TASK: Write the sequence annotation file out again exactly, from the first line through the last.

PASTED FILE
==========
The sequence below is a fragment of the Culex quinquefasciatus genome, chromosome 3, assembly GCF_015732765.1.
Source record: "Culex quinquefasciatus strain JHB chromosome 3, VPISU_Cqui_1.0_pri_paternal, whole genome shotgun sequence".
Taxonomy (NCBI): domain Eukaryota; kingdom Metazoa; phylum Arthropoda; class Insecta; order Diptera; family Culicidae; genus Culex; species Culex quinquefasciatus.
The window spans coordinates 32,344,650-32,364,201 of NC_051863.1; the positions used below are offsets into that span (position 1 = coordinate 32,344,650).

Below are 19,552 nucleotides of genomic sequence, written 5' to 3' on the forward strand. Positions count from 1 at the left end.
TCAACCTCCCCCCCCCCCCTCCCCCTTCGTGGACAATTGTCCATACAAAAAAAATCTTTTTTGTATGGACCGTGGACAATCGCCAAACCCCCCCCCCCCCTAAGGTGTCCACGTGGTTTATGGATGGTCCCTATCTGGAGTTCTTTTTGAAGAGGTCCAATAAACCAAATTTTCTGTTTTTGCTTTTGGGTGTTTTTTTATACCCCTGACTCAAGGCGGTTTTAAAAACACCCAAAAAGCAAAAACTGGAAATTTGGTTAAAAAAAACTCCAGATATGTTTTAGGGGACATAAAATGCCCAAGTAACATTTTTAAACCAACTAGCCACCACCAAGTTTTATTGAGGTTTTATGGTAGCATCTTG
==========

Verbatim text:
The sequence below is a fragment of the Culex quinquefasciatus genome, chromosome 3, assembly GCF_015732765.1.
Source record: "Culex quinquefasciatus strain JHB chromosome 3, VPISU_Cqui_1.0_pri_paternal, whole genome shotgun sequence".
Taxonomy (NCBI): domain Eukaryota; kingdom Metazoa; phylum Arthropoda; class Insecta; order Diptera; family Culicidae; genus Culex; species Culex quinquefasciatus.
The window spans coordinates 32,344,650-32,364,201 of NC_051863.1; the positions used below are offsets into that span (position 1 = coordinate 32,344,650).

Below are 19,552 nucleotides of genomic sequence, written 5' to 3' on the forward strand. Positions count from 1 at the left end.
TCAACCTCCCCCCCCCCCCTCCCCCTTCGTGGACAATTGTCCATACAAAAAAAATCTTTTTTGTATGGACCGTGGACAATCGCCAAACCCCCCCCCCCCCTAAGGTGTCCACGTGGTTTATGGATGGTCCCTATCTGGAGTTCTTTTTGAAGAGGTCCAATAAACCAAATTTTCTGTTTTTGCTTTTGGGTGTTTTTTTATACCCCTGACTCAAGGCGGTTTTAAAAACACCCAAAAAGCAAAAACTGGAAATTTGGTTAAAAAAAACTCCAGATATGTTTTAGGGGACATAAAATGCCCAAGTAACATTTTTAAACCAACTAGCCACCACCAAGTTTTATTGAGGTTTTATGGTAGCATCTTG